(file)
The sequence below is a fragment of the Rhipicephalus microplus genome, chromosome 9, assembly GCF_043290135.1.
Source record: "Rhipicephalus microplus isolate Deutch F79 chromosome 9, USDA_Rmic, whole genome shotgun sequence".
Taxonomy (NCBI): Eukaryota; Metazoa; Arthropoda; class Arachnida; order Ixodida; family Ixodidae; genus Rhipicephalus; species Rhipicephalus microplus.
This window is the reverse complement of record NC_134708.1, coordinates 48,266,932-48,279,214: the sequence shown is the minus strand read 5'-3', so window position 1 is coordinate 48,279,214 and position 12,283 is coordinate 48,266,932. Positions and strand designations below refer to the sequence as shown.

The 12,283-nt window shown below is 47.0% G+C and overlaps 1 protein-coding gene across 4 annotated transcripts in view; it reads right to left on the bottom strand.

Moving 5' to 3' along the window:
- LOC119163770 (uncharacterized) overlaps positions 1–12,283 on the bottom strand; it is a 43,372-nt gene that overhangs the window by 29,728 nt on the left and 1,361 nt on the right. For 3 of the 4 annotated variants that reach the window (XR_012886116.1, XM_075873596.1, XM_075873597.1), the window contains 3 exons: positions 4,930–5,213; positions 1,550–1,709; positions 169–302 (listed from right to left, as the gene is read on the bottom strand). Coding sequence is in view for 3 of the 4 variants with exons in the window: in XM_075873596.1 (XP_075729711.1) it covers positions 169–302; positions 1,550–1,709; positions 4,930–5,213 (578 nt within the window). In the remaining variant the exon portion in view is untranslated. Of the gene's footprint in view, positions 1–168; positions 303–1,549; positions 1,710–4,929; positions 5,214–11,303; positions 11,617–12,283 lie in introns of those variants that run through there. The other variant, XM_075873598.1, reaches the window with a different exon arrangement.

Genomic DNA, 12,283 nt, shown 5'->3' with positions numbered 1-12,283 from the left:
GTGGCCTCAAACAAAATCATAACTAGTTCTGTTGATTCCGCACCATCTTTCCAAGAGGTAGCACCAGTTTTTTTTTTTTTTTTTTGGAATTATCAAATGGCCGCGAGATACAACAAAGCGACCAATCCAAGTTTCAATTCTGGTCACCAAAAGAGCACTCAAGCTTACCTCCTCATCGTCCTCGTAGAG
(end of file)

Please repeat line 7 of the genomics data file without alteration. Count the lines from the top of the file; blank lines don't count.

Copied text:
- LOC119163770 (uncharacterized) overlaps positions 1–12,283 on the bottom strand; it is a 43,372-nt gene that overhangs the window by 29,728 nt on the left and 1,361 nt on the right. For 3 of the 4 annotated variants that reach the window (XR_012886116.1, XM_075873596.1, XM_075873597.1), the window contains 3 exons: positions 4,930–5,213; positions 1,550–1,709; positions 169–302 (listed from right to left, as the gene is read on the bottom strand). Coding sequence is in view for 3 of the 4 variants with exons in the window: in XM_075873596.1 (XP_075729711.1) it covers positions 169–302; positions 1,550–1,709; positions 4,930–5,213 (578 nt within the window). In the remaining variant the exon portion in view is untranslated. Of the gene's footprint in view, positions 1–168; positions 303–1,549; positions 1,710–4,929; positions 5,214–11,303; positions 11,617–12,283 lie in introns of those variants that run through there. The other variant, XM_075873598.1, reaches the window with a different exon arrangement.